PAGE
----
In the case of State vs. Adair, which was handed down on November 22, 2016, the Arizona Supreme Court affirmed the decision of the Arizona Court of Appeals that overturned a trial court ruling to the effect that it was necessary to obtain a warrant in order to conduct a search of the residence of one whom has been placed on probation. In doing so, the high court held that when a person has been placed on probation and continues on probation, probable cause for such a search is not necessary under the 4th Amendment to the United States Constitution, and even a “reasonable suspicion” is not required based upon the weighing of the state’s interests in protecting society versus the probationer’s “significantly diminished” privacy interests when the “totality of the circumstances” are considered, and which suffice as justification for the search.
In Adair, the defendant was placed on probation in March 2012. As part of the standard conditions of probation, Adair agreed to “submit to search and seizure of person and property” by the probation department “without a search warrant,” and to provide “safe, unrestricted access to” his residence. In December of the same year, an informant advised the police that he believed Adair to be selling crack cocaine. While the informant provided the police with his name, etc., he did not want it or any other identifying information included in any police reports or other police documents. The informant later indicated Adair’s young child may have been with him during subsequent purported drug transactions. As a result of this information, the police notified the probation department of these reports, which in turn conducted a warrantless search of Adair’s residence that turned up “crack cocaine, scales, packaging materials, about $450 in cash, a gun, and ammunition.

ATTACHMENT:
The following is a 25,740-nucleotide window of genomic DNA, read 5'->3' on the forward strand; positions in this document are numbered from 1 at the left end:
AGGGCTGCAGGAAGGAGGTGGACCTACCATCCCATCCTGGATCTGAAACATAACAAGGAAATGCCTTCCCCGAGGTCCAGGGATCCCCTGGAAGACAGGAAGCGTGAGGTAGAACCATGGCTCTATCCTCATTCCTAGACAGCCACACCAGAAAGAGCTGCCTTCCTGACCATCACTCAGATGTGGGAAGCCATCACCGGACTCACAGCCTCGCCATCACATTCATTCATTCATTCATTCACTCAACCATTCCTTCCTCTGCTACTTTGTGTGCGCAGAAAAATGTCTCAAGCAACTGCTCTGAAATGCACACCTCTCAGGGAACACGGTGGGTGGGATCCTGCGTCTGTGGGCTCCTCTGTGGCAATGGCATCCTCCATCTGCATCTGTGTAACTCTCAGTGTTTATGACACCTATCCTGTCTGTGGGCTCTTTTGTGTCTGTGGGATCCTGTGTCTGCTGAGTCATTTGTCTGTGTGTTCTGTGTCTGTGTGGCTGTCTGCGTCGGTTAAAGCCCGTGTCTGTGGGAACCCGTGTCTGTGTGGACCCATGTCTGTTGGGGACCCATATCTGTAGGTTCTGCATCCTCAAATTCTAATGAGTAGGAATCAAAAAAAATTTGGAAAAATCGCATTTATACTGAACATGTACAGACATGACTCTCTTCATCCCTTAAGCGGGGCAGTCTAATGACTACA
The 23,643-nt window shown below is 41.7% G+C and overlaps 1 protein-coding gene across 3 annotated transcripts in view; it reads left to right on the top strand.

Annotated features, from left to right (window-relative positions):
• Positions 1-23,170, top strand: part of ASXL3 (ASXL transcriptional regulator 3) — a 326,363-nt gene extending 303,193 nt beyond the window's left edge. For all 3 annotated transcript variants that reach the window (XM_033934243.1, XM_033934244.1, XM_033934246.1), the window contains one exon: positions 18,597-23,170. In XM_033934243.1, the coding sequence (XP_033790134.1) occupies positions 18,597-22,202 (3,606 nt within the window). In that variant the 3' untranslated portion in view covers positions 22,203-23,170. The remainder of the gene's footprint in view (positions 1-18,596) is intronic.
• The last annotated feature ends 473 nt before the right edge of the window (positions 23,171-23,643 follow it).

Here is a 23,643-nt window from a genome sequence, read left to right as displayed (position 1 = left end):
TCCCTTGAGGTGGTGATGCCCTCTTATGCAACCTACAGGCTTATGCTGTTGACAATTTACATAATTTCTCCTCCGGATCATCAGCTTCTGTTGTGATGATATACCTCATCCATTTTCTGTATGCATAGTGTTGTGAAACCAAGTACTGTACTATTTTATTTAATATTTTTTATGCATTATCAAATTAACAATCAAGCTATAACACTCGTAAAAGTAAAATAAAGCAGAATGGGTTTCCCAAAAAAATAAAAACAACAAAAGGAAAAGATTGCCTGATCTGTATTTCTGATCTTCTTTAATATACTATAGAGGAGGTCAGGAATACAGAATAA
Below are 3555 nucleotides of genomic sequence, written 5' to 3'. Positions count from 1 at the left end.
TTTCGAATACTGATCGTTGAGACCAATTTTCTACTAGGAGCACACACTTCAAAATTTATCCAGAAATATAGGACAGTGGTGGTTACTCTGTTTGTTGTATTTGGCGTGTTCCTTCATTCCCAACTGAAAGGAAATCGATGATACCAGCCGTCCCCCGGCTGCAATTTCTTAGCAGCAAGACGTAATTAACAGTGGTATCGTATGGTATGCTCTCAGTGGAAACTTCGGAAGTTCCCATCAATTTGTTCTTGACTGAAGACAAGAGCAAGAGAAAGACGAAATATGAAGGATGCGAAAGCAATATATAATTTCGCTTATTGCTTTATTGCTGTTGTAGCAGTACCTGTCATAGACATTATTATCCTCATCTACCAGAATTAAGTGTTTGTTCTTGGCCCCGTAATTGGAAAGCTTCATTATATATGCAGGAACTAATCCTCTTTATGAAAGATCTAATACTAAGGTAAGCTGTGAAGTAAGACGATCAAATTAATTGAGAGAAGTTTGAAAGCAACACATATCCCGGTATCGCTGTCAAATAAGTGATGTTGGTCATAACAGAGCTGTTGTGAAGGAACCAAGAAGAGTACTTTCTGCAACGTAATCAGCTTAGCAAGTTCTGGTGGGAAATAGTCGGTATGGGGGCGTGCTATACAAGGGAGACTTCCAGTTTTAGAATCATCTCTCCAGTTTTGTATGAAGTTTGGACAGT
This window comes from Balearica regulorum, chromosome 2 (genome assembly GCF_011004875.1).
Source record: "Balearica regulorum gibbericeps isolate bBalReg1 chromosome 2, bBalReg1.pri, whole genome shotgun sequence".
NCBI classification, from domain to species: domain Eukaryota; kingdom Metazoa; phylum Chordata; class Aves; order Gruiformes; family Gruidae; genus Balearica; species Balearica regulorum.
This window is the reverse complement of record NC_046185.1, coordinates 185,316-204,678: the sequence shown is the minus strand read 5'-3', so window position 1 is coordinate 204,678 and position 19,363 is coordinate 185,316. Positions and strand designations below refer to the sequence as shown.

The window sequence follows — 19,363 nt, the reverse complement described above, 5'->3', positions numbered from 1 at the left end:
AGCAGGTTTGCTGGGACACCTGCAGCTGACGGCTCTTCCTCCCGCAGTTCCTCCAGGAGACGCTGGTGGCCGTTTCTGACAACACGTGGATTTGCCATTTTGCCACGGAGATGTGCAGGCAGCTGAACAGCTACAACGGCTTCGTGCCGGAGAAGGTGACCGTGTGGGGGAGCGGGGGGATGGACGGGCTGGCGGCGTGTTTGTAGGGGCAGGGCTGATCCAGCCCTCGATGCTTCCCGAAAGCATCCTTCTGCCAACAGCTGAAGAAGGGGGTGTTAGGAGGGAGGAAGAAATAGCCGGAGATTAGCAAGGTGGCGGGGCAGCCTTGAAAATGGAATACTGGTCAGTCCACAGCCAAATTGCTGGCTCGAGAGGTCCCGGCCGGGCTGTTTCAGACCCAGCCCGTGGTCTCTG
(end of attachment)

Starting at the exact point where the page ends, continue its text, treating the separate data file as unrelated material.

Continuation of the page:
According to the court, the test for determining the validity of a warrantless intrusion to the residence of a probationer is whether the search is reasonable under the totality of the circumstances. The three factors the court considered in determining whether or not the probation department acted reasonably in this instance were: 1) defendant was “a known probationer subject to a valid, enforceable probation condition allowing a warrantless search”; 2) the search was conducted in a “proper manner and for a proper purpose”; and 3) the search was not arbitrary, capricious or harrassing. The court additionally considered other factors such as defendant’s prior record (other crimes which were similar in nature to his current conviction and the sales alleged by the informant); the potential presence of defendant’s young children; and the informant’s continued contact with the police. Based on the totality of these considerations, the justices noted that the protection of societal interests substantially outweighed those of the reasonable expectations of the defendant who agreed to the warrantless search as a condition of his probation.